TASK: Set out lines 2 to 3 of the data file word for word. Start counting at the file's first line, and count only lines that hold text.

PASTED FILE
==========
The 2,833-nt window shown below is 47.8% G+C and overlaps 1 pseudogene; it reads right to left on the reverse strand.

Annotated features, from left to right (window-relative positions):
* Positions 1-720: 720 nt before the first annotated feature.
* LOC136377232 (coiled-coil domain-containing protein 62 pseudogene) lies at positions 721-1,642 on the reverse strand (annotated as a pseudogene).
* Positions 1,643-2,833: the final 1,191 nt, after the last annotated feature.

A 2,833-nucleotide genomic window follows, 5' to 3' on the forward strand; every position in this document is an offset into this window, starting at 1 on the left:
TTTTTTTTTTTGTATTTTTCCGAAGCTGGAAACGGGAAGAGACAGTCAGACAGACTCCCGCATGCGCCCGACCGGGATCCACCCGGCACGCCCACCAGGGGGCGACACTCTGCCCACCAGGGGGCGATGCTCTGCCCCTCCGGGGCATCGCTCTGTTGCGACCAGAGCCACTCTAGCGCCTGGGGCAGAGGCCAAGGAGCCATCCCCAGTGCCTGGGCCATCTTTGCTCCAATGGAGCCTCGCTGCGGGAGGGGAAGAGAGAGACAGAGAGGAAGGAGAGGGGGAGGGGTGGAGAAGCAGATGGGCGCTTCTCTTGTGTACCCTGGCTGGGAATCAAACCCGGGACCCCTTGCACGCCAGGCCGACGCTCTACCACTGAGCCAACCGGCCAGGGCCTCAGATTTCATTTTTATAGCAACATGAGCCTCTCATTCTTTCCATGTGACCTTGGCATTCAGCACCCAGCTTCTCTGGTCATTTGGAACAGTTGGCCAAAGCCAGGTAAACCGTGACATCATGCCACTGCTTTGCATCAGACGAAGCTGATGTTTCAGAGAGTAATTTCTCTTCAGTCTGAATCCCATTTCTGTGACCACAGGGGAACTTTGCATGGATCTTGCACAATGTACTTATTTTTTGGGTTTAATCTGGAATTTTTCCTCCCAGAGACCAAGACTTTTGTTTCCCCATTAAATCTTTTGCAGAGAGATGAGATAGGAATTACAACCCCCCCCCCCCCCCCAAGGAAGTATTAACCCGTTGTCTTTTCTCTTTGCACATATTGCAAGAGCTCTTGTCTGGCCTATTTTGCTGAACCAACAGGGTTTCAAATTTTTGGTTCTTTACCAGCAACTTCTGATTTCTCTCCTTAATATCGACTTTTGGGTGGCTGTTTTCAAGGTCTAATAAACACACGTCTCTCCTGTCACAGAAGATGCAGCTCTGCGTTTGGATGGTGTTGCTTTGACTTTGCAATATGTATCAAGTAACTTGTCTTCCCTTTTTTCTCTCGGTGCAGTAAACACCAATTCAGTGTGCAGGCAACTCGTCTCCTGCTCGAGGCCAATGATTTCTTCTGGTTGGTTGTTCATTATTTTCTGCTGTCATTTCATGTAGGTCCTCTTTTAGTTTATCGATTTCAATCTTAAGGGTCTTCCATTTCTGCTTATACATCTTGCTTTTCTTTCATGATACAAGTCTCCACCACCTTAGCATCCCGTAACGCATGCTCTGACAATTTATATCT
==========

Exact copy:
Annotated features, from left to right (window-relative positions):
* Positions 1-720: 720 nt before the first annotated feature.